a Handy Guide to Start­ing a Home Re­model

Imperial Valley Press - - SPORTS -

Ap­pre­hen­sion and in­ex­pe­ri­ence keep many home­own­ers from pur­su­ing ren­o­va­tion projects that would make their homes more func­tional, en­joy­able and com­fort­able. Get­ting your hands dirty on the front end – with some plan­ning and prepa­ra­tion – is the best blueprint for a suc­cess­ful home re­mod­el­ing project.

To help you start your re­model on the right track, con­sider these tips from Gary White with JCPen­ney Home Ser­vices.

Start with a plan

Although it may sound ob­vi­ous, the first step re­ally is to de­cide what you hope to ac­com­plish with your reno­va­tion. At the least, be­gin to out­line rough ideas to dis­cuss with an ex­pert. Reach­ing out to con­trac­tors be­fore you’ve de­ter­mined a ba­sic idea for your project can waste time and money. Spend time list­ing the fea­tures you must have, as well as some nice-to-haves if bud­get al­lows. Also think about over­all func­tion­al­ity, de­sign and lay­out. If you get over­whelmed or need ideas, don’t hes­i­tate to turn to on­line show­rooms or mag­a­zines for in­spi­ra­tion.

Set a bud­get

If the sky is the limit, skip ahead, but if you’re like most home­own­ers, money mat­ters. Have a clear idea of what you can af­ford to in­vest in your ren­o­va­tion be­fore you get started, and if nec­es­sary, re­search the fi­nanc­ing op­tions avail­able to you. Look for fi­nanc­ing that pro­vides de­ferred in­ter­est or low monthly pay­ments to help man­age the project cost. Set­ting a clear bud­get can help keep your con­trac­tors ac­count­able, and it goes a long way to­ward en­sur­ing you can en­joy your fin­ished project with­out re­gret.

Draw up the plans

To help set your plan in mo­tion, there are nu­mer­ous on­line tools you can uti­lize to sim­plify each step of the process in­clud­ing de­sign, bud­get­ing and more. If you’re plan­ning a home re­model, a com­pre­hen­sive re­source like JCPen­ney Home Ser­vices of­fers a on­estop-shop for bath­room re­mod­el­ing, coun­ter­tops, cus­tom win­dow treat­ments, floor­ing, heat­ing and cool­ing, wa­ter heaters and whole-home wa­ter treat­ment. You can find unique land­ing pages for each ser­vice that pro­vides prod­uct in­for­ma­tion, com­pli­men­tary in-home con­sul­ta­tions and on­line pric­ing quotes at JCPen­ney­home­ser­vices.com.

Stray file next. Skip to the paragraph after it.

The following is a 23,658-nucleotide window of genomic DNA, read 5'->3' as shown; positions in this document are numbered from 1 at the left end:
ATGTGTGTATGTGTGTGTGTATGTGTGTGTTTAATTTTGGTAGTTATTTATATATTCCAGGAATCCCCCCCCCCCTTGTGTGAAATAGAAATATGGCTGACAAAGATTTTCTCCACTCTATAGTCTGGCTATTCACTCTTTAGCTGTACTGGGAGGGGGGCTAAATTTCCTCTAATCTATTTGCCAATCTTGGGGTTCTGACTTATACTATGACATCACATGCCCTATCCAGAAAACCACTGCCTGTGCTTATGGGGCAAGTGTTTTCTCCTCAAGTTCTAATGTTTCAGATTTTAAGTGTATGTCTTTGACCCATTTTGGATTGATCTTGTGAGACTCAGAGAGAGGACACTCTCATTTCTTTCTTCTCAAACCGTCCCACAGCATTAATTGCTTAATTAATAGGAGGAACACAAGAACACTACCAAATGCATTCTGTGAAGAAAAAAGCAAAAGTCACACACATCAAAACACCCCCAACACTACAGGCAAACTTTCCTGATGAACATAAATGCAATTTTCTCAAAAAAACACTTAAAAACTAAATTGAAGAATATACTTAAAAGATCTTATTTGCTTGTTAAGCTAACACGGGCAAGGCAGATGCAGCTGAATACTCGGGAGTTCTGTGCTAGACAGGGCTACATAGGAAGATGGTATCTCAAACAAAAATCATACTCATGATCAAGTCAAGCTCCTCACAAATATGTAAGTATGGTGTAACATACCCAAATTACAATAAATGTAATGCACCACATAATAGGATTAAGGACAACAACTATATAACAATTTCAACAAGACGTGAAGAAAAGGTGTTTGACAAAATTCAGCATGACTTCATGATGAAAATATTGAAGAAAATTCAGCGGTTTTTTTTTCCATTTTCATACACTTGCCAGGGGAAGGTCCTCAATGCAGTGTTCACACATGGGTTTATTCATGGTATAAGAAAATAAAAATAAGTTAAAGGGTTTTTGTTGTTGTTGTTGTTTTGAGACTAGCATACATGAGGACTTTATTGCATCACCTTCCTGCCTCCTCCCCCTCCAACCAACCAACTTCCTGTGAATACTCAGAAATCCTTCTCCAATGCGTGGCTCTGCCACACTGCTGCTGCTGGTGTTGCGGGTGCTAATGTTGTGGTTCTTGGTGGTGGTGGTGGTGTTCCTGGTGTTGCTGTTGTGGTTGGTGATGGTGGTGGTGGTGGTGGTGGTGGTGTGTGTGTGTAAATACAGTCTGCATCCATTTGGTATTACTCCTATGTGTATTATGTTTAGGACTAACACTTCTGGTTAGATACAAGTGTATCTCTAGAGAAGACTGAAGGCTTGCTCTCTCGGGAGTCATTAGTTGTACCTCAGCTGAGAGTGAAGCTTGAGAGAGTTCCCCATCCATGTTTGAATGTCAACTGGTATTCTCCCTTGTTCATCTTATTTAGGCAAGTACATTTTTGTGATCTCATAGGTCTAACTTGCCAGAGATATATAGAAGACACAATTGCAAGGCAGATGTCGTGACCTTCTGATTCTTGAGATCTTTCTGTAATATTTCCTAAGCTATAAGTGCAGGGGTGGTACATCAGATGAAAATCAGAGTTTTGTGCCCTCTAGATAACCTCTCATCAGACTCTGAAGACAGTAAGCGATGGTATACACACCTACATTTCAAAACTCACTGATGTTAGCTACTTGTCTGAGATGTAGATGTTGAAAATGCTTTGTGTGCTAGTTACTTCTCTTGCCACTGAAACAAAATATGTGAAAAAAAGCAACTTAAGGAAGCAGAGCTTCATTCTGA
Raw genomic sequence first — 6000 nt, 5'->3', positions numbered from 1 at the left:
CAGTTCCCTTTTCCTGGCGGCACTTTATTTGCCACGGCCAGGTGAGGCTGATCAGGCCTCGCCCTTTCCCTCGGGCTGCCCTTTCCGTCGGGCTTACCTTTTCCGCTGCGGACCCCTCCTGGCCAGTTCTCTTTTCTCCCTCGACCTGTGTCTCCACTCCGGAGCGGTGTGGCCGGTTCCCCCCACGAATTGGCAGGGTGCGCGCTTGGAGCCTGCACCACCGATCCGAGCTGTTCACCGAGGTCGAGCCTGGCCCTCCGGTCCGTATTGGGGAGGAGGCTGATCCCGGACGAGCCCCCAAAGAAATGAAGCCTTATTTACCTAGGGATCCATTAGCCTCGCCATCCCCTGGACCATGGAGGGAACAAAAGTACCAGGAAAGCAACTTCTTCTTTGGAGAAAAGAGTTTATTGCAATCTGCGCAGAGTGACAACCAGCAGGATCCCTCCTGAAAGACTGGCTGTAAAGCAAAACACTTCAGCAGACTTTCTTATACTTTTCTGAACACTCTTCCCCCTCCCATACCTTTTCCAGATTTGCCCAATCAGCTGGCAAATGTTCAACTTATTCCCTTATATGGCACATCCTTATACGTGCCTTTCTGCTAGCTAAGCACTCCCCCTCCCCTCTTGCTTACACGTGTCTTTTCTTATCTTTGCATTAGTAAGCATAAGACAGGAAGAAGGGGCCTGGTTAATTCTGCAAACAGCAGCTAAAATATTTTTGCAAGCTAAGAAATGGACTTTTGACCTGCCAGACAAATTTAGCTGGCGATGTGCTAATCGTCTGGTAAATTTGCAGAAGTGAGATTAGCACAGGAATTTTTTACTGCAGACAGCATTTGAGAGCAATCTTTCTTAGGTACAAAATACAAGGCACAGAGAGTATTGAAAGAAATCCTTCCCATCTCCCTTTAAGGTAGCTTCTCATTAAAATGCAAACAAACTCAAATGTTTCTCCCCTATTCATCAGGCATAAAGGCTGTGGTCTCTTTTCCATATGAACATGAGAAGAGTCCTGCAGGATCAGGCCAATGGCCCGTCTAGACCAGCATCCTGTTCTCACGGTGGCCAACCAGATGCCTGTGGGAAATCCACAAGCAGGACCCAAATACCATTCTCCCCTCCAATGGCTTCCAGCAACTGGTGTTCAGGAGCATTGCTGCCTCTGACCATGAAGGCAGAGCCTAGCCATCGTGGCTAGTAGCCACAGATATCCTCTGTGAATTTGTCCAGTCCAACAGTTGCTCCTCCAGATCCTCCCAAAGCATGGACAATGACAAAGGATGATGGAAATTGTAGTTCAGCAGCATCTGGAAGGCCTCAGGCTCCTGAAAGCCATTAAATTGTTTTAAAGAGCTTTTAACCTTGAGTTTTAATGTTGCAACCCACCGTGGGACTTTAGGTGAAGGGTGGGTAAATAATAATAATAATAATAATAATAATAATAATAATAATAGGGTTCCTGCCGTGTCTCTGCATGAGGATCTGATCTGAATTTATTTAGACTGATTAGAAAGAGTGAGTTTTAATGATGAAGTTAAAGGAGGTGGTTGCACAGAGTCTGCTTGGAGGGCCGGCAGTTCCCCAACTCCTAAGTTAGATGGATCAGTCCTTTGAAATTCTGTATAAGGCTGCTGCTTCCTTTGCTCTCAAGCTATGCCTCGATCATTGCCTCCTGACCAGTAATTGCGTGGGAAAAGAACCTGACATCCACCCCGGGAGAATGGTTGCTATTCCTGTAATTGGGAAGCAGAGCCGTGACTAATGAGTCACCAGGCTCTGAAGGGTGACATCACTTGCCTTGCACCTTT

In­volve a pro­fes­sional

Un­less you have the time and skills, you’ll want a li­censed and in­sured con­trac­tor to lead the project when you’re ready to get your ren­o­va­tion in mo­tion. It can be wise to so­licit mul­ti­ple bids, not only to en­sure you get the best value, but also to find some­one whose work, style and ex­pe­ri­ence is most in line with the needs of your project. Af­ter all, this per­son will be a big part of your life dur­ing a fairly stress­ful time pe­riod. Al­ways check ref­er­ences and ver­ify the con­trac­tor’s stand­ing with lo­cal as­so­ci­a­tions.

Get ready for work

Re­mem­ber that you’ll need to cre­ate a work en­vi­ron­ment that is safe for your con­trac­tors and pro­tects your valu­able pos­ses­sions. Es­tab­lish a clear path to the project space for easy ac­cess and re­moval of de­bris. Fur­ni­ture, ap­pli­ances, room fur­nish­ings, valu­ables and break­able items should be re­moved from both the path to the work site and the work site it­self. If your ren­o­va­tion project will in­volve an es­sen­tial room, such as the kitchen or a bath­room, make al­ter­nate ar­range­ments such as cre­at­ing a makeshift kitchen with the bare ne­ces­si­ties in an­other part of the house.

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